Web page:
In their leadership positions on the Board, Captain Driscoll and former board member Police Captain Al Casciato championed a currency overlay hedge fund program in 2005. Staff recommended increasing the allocation to FX Concepts in May 2013, which declared bankruptcy five months later. In its eight years, the program lost $70 million. I am the only board member who consistently voted against continuing that hedge fund program. The board voted unanimously to terminate the program in December 2013.
P&I's article stated “Mr. Ambachtsheer says Mr. Meiberger appears to be overstepping his role as a board member, micromanaging decisions by the investment staff,” and “it's not the board's job to get into the microanalysis of individual investment decisions.” As a fiduciary, my job is precisely to prudently analyze investment decisions beforehand, which duty and homework I take seriously.
I didn't single out any individual investment, and my actions weren't “micromanagement.” Rather, my diligent inquiry is for public disclosure of names and funding amounts of the hedge fund managers, which is the policy for all of our other investments. I respect the will of the majority, but that will to be rightful must be reasonable.
Mr. Ambachtsheer is familiar with Canadian pension funds and their superior governance structure. Canadian pension funds are run like businesses, and have been ahead of the curve with early investments in Chinese A shares as qualified foreign institutional investors, direct investments in infrastructure projects, and staffs throughout the world.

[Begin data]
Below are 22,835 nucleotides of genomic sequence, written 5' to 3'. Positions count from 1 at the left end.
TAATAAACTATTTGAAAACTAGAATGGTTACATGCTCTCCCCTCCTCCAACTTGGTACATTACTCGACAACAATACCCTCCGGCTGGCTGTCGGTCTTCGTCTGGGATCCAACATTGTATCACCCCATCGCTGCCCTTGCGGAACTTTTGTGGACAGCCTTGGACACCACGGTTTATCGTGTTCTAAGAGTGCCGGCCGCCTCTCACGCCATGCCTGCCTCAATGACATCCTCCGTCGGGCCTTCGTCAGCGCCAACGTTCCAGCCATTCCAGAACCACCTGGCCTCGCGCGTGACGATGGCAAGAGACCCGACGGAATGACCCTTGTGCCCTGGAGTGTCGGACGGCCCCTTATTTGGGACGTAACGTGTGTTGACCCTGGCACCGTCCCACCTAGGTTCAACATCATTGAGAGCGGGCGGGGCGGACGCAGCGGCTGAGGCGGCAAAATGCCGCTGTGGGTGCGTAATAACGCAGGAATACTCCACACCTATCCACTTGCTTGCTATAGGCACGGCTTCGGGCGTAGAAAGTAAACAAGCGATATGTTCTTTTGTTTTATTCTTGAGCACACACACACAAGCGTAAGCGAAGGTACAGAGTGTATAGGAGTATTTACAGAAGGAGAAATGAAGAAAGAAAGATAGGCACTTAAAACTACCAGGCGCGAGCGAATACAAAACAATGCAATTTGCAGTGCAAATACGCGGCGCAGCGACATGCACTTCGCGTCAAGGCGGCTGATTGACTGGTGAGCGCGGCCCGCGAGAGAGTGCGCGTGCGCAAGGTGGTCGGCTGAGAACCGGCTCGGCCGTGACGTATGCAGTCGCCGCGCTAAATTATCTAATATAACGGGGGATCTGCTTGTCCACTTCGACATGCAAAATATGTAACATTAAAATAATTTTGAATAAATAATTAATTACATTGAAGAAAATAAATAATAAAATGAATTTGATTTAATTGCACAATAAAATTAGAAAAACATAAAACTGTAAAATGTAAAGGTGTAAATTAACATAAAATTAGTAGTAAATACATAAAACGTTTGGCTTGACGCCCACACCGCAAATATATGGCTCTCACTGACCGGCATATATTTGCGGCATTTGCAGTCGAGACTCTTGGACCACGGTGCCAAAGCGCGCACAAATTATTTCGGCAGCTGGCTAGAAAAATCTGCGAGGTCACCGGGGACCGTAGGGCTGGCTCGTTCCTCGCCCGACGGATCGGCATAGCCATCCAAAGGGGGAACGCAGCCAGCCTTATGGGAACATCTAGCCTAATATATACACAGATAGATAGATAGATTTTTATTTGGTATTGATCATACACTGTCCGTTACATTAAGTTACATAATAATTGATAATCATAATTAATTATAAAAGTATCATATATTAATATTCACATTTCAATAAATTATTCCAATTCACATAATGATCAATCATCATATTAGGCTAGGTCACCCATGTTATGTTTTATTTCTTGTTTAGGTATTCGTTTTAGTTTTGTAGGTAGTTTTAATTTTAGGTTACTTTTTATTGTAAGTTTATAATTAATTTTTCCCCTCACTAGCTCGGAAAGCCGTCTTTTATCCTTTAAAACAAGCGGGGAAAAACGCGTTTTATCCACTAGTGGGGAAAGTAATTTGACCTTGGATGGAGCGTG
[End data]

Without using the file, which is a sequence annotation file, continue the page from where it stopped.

P&I's article mentioned the video “Herb Meiberger, the Obstructionist,” which wrongly claimed “the retirement system missed $37 million in investment gains because Mr. Meiberger voted in May 2016 against investing $400 million of system assets with two China-based asset managers.”
I subsequently performed my due diligence and discussed QFII with other pension funds and endowments, as well as the money managers that staff recommended. Four months later, the board voted unanimously for the $400 million investment. A delay to perform due diligence on a new class of investments is typical and not unreasonable. It's intellectually dishonest to state a “loss in investment gains” for a four-month period on an investment that lacked prudent due diligence for a fund with an infinite time horizon.
In March 2014, as chairman of our investment committee, I hosted an educational session on acquiring a QFII allocation to own Chinese A shares directly. Speakers included Mary Spurr, manager, British Columbia Investment Management Corp., which has a QFII allocation.